Bradford Black,
    
                  Defendant-Appellee.
        __________________________________________
    
        FOR APPELLANT:                (Alex Colgan - argued by); Isaac Stengel, pro
    
    
    
    
                 *
                 Richard J. Sullivan, of the United States District Court for the Southern District of New
        York, sitting by designation.
                        se, New York, NY.
    
    FOR APPELLEE:       Ambrose Richardson, Solomon Blum Heymann &
                        Stich LLP, New York, NY.
    
    
         Appeal from a judgment of the United States District Court
    
    for the Southern District of New York (Daniels, J.).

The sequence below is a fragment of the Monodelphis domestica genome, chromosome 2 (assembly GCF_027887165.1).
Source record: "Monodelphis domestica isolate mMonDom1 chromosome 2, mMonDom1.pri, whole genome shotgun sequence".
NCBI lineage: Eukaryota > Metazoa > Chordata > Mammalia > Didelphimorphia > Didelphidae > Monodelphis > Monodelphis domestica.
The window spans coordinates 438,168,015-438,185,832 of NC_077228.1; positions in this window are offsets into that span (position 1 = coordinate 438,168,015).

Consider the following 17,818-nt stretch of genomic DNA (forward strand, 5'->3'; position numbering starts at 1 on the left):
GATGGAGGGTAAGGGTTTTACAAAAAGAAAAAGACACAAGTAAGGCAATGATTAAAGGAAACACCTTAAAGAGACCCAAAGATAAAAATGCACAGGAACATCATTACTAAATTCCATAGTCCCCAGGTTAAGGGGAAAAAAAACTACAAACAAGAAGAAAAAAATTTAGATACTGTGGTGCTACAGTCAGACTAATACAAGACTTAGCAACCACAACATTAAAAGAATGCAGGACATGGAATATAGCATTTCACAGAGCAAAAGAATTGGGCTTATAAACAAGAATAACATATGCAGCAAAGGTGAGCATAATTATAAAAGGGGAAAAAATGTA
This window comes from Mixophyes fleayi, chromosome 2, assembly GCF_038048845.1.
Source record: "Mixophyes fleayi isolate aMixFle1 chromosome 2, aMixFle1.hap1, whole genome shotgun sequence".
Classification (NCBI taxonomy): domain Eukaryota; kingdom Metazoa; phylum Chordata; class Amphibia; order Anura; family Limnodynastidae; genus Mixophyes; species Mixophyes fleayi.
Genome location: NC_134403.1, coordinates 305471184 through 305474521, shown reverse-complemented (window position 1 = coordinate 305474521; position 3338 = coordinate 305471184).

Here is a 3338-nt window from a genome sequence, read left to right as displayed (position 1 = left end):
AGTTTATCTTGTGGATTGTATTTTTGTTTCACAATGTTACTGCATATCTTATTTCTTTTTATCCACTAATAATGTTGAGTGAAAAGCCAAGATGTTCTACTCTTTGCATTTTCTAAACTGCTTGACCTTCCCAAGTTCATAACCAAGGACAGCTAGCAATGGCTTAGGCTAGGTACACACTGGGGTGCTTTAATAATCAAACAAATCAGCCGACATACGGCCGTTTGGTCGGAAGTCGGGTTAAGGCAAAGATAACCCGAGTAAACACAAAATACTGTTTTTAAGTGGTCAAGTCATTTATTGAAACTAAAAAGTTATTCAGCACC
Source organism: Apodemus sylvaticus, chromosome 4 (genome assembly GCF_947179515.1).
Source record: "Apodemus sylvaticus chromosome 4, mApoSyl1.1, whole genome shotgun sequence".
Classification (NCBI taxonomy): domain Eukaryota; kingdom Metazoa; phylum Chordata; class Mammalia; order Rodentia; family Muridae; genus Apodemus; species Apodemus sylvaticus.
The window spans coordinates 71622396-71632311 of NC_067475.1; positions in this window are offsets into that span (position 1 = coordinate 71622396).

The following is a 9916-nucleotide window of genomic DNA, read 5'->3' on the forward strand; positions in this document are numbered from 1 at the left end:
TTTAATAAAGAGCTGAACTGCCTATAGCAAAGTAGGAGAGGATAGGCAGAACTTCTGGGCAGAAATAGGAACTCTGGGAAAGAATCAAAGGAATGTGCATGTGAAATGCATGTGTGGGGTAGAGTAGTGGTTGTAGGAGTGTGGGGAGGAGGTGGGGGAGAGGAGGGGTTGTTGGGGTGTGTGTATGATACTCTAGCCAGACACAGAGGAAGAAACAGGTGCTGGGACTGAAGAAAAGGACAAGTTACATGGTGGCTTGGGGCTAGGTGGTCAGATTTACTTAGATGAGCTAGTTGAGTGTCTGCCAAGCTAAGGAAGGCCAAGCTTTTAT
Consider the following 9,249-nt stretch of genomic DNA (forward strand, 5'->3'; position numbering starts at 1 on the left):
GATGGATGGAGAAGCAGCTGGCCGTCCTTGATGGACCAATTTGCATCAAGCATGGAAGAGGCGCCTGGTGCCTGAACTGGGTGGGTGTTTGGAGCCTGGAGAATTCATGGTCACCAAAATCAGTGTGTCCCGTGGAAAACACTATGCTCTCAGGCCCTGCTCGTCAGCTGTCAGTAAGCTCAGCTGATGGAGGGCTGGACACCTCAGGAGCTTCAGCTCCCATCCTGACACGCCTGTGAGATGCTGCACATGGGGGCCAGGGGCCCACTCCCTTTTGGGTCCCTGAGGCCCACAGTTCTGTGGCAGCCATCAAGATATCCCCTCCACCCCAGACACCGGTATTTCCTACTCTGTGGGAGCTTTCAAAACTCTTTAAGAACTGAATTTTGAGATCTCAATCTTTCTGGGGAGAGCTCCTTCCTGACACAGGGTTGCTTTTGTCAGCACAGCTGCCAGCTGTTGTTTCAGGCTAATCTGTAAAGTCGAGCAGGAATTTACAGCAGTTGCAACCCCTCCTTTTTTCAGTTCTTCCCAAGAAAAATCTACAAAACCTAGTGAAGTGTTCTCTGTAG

UPON DUE CONSIDERATION, IT IS HEREBY ORDERED, ADJUDGED, AND
    
    DECREED that the judgment of the district court is AFFIRMED.
    
         Plaintiff-Appellant Isaac Stengel, pro se, appeals from the
    
    judgment of the United States District Court for the Southern
    
    District of New York (Daniels, J.), dismissing his complaint
    
    alleging replevin and due process claims.   We assume the parties’
    
    familiarity with the underlying facts, the procedural history of
    
    the case, and the issues on appeal.
    
         We review de novo a district court’s dismissal of a
    
    complaint pursuant to Rule 12(b)(6) of the Federal Rules of Civil
    
    Procedure, see Chambers v. Time Warner, Inc., 
    282 F.3d 147
    , 152
    
    (2d Cir. 2002), and Rule 12(b)(2), see DiStefano v. Carozzi North
    
    America, Inc., 
    286 F.3d 81